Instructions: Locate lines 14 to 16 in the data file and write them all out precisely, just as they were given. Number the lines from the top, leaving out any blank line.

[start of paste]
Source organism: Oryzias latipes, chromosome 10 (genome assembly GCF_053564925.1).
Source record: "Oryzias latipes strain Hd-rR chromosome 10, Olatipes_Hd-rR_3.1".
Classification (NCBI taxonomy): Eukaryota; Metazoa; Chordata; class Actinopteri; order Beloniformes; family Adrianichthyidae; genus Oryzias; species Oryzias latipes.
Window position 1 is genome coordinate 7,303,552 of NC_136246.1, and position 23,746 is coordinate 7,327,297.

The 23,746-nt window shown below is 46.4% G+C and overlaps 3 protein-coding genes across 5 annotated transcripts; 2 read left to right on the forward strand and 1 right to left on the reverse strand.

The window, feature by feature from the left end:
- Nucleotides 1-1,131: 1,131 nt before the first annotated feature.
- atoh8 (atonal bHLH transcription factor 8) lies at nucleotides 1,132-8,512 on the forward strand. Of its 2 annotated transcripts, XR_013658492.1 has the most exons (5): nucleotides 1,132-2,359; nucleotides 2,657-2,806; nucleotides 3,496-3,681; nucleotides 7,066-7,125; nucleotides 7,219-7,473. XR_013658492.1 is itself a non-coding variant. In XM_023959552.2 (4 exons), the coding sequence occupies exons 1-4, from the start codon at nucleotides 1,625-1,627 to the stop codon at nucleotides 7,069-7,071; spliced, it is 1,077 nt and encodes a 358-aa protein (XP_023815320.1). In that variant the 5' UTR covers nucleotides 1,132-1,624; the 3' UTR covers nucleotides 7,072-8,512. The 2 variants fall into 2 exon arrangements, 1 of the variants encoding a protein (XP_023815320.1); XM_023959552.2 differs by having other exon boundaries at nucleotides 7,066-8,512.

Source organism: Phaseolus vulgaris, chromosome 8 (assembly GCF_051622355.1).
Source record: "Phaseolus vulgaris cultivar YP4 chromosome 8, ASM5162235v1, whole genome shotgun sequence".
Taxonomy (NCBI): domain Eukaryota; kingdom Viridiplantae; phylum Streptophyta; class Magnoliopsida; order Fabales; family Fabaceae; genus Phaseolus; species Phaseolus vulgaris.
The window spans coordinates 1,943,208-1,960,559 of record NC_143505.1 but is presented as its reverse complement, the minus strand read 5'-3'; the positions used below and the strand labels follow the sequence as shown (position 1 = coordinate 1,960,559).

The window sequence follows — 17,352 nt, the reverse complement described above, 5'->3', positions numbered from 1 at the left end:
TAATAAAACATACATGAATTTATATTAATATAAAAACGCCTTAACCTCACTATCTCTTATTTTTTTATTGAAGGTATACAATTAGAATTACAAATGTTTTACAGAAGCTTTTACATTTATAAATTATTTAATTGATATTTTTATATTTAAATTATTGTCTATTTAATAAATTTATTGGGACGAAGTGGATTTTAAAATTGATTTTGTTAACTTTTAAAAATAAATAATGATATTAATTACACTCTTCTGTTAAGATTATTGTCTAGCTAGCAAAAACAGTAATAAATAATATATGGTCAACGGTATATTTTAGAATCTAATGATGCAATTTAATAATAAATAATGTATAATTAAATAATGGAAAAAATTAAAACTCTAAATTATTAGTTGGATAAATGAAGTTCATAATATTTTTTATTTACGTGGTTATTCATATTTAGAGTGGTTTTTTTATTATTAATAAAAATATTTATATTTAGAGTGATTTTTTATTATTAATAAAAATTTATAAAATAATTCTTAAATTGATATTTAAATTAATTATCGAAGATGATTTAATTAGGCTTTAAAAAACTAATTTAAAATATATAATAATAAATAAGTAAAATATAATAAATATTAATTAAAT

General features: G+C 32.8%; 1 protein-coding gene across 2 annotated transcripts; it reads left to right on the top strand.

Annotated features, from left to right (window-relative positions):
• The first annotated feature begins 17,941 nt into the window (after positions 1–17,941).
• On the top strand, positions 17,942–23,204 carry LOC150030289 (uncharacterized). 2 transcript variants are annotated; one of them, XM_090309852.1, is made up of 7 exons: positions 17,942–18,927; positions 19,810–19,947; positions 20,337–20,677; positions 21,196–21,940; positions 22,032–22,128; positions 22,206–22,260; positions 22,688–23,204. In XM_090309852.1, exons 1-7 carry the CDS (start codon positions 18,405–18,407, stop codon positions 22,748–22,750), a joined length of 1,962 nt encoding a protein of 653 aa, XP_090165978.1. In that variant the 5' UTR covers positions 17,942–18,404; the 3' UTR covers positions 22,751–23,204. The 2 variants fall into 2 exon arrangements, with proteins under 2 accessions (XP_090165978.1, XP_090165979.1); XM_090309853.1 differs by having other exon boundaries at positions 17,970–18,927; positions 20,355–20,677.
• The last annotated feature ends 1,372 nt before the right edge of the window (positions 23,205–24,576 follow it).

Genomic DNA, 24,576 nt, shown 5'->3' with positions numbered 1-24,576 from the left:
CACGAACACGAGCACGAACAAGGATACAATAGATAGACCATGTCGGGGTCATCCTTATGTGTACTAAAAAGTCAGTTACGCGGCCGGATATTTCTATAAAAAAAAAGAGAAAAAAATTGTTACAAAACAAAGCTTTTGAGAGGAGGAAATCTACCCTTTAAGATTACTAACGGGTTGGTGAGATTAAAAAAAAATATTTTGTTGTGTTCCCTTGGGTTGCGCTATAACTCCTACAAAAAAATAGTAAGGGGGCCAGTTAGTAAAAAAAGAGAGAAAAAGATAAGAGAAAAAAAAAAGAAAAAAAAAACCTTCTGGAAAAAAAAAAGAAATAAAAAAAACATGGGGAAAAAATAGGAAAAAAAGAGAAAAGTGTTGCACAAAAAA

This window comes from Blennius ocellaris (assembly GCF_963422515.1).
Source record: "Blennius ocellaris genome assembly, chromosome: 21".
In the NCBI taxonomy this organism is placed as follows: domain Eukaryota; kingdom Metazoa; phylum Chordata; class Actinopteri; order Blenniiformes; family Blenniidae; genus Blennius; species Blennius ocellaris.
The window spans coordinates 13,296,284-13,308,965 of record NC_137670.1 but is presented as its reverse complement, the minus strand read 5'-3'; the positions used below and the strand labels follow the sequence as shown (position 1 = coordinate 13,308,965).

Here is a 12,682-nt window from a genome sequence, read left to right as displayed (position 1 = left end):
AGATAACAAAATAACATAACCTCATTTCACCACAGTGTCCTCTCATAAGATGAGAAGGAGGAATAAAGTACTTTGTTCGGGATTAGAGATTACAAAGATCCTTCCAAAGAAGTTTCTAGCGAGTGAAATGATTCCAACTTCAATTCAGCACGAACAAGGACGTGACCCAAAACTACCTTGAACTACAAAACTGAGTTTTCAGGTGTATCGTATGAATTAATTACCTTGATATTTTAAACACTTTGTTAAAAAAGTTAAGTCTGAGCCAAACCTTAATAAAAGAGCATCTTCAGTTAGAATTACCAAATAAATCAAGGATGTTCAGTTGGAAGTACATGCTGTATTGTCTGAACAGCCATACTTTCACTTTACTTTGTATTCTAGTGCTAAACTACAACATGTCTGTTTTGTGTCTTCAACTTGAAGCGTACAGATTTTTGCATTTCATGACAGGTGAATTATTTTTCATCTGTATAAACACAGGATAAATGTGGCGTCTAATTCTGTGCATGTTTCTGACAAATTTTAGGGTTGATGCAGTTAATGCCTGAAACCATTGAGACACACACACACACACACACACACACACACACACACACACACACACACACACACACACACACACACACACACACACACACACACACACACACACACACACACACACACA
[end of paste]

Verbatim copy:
TAATAAAACATACATGAATTTATATTAATATAAAAACGCCTTAACCTCACTATCTCTTATTTTTTTATTGAAGGTATACAATTAGAATTACAAATGTTTTACAGAAGCTTTTACATTTATAAATTATTTAATTGATATTTTTATATTTAAATTATTGTCTATTTAATAAATTTATTGGGACGAAGTGGATTTTAAAATTGATTTTGTTAACTTTTAAAAATAAATAATGATATTAATTACACTCTTCTGTTAAGATTATTGTCTAGCTAGCAAAAACAGTAATAAATAATATATGGTCAACGGTATATTTTAGAATCTAATGATGCAATTTAATAATAAATAATGTATAATTAAATAATGGAAAAAATTAAAACTCTAAATTATTAGTTGGATAAATGAAGTTCATAATATTTTTTATTTACGTGGTTATTCATATTTAGAGTGGTTTTTTTATTATTAATAAAAATATTTATATTTAGAGTGATTTTTTATTATTAATAAAAATTTATAAAATAATTCTTAAATTGATATTTAAATTAATTATCGAAGATGATTTAATTAGGCTTTAAAAAACTAATTTAAAATATATAATAATAAATAAGTAAAATATAATAAATATTAATTAAAT

General features: G+C 32.8%; 1 protein-coding gene across 2 annotated transcripts; it reads left to right on the top strand.

Annotated features, from left to right (window-relative positions):